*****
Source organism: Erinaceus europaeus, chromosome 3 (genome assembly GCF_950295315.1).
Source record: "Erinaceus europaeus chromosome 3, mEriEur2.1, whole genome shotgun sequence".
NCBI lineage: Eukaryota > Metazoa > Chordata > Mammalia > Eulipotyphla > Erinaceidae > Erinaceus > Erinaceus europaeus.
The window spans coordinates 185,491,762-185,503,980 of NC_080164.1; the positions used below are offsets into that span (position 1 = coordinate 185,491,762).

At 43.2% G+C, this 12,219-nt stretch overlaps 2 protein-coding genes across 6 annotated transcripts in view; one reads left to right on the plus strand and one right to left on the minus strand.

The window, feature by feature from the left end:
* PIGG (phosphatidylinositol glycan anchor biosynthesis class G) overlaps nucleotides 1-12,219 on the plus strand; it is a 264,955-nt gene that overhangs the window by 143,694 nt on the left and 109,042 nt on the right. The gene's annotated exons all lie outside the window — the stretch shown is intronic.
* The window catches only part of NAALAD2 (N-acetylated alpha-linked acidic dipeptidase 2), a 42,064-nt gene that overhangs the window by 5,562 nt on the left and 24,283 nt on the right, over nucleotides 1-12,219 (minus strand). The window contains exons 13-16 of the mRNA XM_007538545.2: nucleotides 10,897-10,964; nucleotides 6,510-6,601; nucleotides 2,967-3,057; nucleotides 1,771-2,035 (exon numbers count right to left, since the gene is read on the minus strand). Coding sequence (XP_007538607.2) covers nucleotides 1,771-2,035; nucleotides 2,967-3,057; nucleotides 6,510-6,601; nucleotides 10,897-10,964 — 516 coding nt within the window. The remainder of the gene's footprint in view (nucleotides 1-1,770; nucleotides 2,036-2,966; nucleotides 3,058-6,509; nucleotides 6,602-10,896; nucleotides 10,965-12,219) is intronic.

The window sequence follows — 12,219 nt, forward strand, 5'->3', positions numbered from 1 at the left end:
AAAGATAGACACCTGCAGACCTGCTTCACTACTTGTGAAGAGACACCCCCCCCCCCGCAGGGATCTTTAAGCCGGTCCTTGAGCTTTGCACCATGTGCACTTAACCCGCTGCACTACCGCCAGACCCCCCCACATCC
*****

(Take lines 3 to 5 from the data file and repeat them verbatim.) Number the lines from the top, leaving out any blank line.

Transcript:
NCBI lineage: Eukaryota > Metazoa > Chordata > Mammalia > Eulipotyphla > Erinaceidae > Erinaceus > Erinaceus europaeus.
The window spans coordinates 185,491,762-185,503,980 of NC_080164.1; the positions used below are offsets into that span (position 1 = coordinate 185,491,762).

At 43.2% G+C, this 12,219-nt stretch overlaps 2 protein-coding genes across 6 annotated transcripts in view; one reads left to right on the plus strand and one right to left on the minus strand.